Imaginary Heroes / 2004 Composed
|1||"It's Alright" - Peace Out feat. Chris Logan||3:26|
|2||Baby Hold On - Nina Khoury||3:42|
|4||The Big Smoke / Tim and Steph||2:35|
|5||"Baby Scratch My Back" - Slim Harpo||2:55|
|6||"Zungguzungguzunggazeng" - Yellowman||4:51|
|7||Waiting for Results||2:30|
|8||Another Day* / Sneaking Out / Looking for Ben*||3:57|
|9||Throwing Rocks / Waking Sandy / Nice Trailer||4:25|
|11||"The District Sleeps Alone Tonight" - The Postal Service||4:44|
|12||"Waterfall" - I-94||4:23|
|13||"Loose Your Mind" - Day and Night||3:13|
|14||"Feeling' Alright" - I-94||4:43|
While working on the thematic ideas for Cellular, I was approached by Dan Harris, one of the writers of X-Men 2, to score his directorial debut, Imaginary Heroes. After reading the script I realized that this was certainly the kind of thing I’d been looking for: An intimate, simple dramatic score. When I saw the actual rough cut of the film, I realized Dan’s take on a family drama was a little, well, different than I imagined – in a good way; but it would require me tapping into my quirky side, which I have found is one of my strong suites. But at least I could blend those rye sensibilities within a heartfelt context for a change. And this is what I thought would make this film even more special – using a rye flair to offset any melodrama and bring out the poignancy in the film.
The frustrating part is that Cellular was revving up, and my time to commit to Imaginary Heroes was in jeopardy. Cellular kept having looming recording dates (only later to be pushed constantly), so I was afraid of committing to a friend’s movie, and not being able to spend the time on it I wanted to. But there was a theme in my head that popped in when I saw the picture, and I really wanted it to be part of the film somehow.
Given the kind of film it was, I tried to think who could take my thematic ideas and adapt them into an original score. Who would be right to cast in this role? The first person to come to mind was Deborah Lurie. Debbie had worked with me on Bubble Boy, wonderfully adapting my theme into a couple jazzy cues. She also had done some simple dramas in the past, and her music had the beautiful simplicity and emotional textures found in many Mark Isham’s films of a similar ilk. So Debbie and Dan had a meeting, and hit it off. They did look cute together!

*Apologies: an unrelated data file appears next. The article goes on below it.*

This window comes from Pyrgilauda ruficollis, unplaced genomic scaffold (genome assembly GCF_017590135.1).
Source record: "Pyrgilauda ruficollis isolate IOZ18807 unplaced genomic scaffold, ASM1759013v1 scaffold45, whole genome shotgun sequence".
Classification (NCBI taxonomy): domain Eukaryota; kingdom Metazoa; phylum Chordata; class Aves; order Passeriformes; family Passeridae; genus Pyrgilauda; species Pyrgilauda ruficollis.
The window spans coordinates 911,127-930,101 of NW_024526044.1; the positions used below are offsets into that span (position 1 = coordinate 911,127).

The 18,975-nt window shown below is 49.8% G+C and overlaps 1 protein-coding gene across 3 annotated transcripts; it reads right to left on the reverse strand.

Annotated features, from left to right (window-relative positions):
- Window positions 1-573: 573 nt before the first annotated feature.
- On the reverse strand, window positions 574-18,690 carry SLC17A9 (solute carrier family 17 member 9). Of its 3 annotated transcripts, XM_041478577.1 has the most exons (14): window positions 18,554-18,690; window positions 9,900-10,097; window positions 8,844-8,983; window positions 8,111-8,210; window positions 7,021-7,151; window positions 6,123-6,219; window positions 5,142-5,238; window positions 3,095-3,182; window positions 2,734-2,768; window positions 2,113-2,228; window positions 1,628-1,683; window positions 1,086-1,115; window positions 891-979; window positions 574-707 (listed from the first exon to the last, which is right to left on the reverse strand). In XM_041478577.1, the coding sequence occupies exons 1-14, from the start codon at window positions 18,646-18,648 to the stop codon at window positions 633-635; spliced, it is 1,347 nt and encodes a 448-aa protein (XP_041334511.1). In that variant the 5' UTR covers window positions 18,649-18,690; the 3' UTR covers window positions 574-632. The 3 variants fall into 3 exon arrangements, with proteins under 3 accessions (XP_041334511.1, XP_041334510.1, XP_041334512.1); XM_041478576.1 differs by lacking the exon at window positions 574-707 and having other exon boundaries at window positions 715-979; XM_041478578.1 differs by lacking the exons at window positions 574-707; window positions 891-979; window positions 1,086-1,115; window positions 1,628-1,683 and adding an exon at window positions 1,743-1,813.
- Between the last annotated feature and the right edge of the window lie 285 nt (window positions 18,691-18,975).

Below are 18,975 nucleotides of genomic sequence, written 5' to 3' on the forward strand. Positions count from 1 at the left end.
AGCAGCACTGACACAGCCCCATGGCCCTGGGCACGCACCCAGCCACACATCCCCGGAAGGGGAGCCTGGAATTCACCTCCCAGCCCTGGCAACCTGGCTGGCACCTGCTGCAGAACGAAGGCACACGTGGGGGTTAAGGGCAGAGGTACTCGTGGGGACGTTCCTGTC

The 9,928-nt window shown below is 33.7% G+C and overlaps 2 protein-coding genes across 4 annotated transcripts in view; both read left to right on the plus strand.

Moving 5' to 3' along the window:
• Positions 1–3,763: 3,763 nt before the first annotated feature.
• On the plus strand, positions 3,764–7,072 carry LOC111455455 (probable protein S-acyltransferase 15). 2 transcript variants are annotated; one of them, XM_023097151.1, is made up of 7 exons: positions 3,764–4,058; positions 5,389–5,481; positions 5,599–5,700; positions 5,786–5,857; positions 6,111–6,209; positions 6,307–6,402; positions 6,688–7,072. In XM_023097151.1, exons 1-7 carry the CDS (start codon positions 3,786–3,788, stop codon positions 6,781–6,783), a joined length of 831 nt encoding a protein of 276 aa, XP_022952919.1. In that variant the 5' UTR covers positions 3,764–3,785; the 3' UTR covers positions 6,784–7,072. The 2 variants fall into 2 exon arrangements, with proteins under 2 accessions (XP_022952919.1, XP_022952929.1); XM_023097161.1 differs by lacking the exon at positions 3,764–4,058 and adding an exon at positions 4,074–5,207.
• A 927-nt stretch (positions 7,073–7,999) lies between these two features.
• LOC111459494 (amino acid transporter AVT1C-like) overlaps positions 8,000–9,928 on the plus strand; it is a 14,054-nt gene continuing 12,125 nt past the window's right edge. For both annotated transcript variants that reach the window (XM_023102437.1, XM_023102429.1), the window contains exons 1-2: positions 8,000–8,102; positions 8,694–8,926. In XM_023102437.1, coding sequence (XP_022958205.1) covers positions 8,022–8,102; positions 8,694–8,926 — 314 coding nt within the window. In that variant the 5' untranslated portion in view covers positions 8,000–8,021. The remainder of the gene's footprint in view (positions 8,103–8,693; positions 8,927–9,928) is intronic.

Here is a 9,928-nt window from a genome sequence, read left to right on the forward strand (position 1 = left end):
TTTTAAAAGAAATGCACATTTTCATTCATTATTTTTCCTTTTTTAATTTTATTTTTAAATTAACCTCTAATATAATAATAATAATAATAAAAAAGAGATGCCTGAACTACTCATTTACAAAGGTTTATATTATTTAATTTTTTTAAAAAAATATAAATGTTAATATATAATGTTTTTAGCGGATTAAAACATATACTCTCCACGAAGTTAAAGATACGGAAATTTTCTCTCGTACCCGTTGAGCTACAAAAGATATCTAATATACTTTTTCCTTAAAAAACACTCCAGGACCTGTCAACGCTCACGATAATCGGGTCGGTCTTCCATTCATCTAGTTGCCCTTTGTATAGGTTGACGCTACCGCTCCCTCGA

I then mocked up a sort of overture to the film incorporating the major thematic elements for Debbie to draw from. Dan had mentioned he wanted there to be a waltz-like feel to the music, thus offering the quirky side of the score. The “overture” was really comprised of three themes – the main theme which becomes the main character’s own piano piece, a sort of reflective theme reflecting the sadness and pensiveness of the family, and a more swaggering version of the piano theme (characterized by English horn) offset by staccato flute and clarinet as a motif to be used in appropriate areas of the film. Debbie then took the ball and ran with the material in what turned out to be just a couple weeks to crank the score out.
Things were done in such a blazing fashion, that in the end, some of the thematic material was edited out of the final version of the film, in lieu of more atmospheric fare. But the CD contains most of the cues as intended, and is an enjoyable listen to Deborah Lurie’s take on John Ottman and the world of Imaginary Heroes.